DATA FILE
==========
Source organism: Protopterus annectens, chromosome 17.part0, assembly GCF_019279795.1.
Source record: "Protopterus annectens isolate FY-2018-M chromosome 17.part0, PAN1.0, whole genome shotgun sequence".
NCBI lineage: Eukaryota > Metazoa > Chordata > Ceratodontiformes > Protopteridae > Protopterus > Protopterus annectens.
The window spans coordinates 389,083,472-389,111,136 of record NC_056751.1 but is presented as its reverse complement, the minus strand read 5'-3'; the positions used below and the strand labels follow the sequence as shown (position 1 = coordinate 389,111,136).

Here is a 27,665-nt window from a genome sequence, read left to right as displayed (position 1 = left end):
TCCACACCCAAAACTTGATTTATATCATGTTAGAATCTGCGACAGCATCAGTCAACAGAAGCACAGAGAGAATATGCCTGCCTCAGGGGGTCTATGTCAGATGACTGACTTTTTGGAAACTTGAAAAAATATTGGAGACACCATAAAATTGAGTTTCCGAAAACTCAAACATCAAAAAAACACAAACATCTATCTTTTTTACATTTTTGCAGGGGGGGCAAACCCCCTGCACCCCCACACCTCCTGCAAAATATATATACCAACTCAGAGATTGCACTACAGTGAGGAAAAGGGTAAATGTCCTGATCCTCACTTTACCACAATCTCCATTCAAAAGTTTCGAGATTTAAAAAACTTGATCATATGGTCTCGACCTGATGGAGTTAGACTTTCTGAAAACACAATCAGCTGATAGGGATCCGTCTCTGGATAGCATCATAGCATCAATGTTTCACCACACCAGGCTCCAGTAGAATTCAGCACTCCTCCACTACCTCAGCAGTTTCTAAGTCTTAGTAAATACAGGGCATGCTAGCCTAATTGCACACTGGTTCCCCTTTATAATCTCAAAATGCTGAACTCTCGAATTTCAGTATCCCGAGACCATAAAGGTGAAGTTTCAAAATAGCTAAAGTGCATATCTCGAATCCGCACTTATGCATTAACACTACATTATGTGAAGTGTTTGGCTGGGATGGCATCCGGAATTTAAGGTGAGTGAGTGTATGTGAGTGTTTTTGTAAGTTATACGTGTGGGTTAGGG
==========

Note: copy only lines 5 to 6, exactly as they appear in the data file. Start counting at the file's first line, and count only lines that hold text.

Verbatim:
Here is a 27,665-nt window from a genome sequence, read left to right as displayed (position 1 = left end):
TCCACACCCAAAACTTGATTTATATCATGTTAGAATCTGCGACAGCATCAGTCAACAGAAGCACAGAGAGAATATGCCTGCCTCAGGGGGTCTATGTCAGATGACTGACTTTTTGGAAACTTGAAAAAATATTGGAGACACCATAAAATTGAGTTTCCGAAAACTCAAACATCAAAAAAACACAAACATCTATCTTTTTTACATTTTTGCAGGGGGGGCAAACCCCCTGCACCCCCACACCTCCTGCAAAATATATATACCAACTCAGAGATTGCACTACAGTGAGGAAAAGGGTAAATGTCCTGATCCTCACTTTACCACAATCTCCATTCAAAAGTTTCGAGATTTAAAAAACTTGATCATATGGTCTCGACCTGATGGAGTTAGACTTTCTGAAAACACAATCAGCTGATAGGGATCCGTCTCTGGATAGCATCATAGCATCAATGTTTCACCACACCAGGCTCCAGTAGAATTCAGCACTCCTCCACTACCTCAGCAGTTTCTAAGTCTTAGTAAATACAGGGCATGCTAGCCTAATTGCACACTGGTTCCCCTTTATAATCTCAAAATGCTGAACTCTCGAATTTCAGTATCCCGAGACCATAAAGGTGAAGTTTCAAAATAGCTAAAGTGCATATCTCGAATCCGCACTTATGCATTAACACTACATTATGTGAAGTGTTTGGCTGGGATGGCATCCGGAATTTAAGGTGAGTGAGTGTATGTGAGTGTTTTTGTAAGTTATACGTGTGGGTTAGGG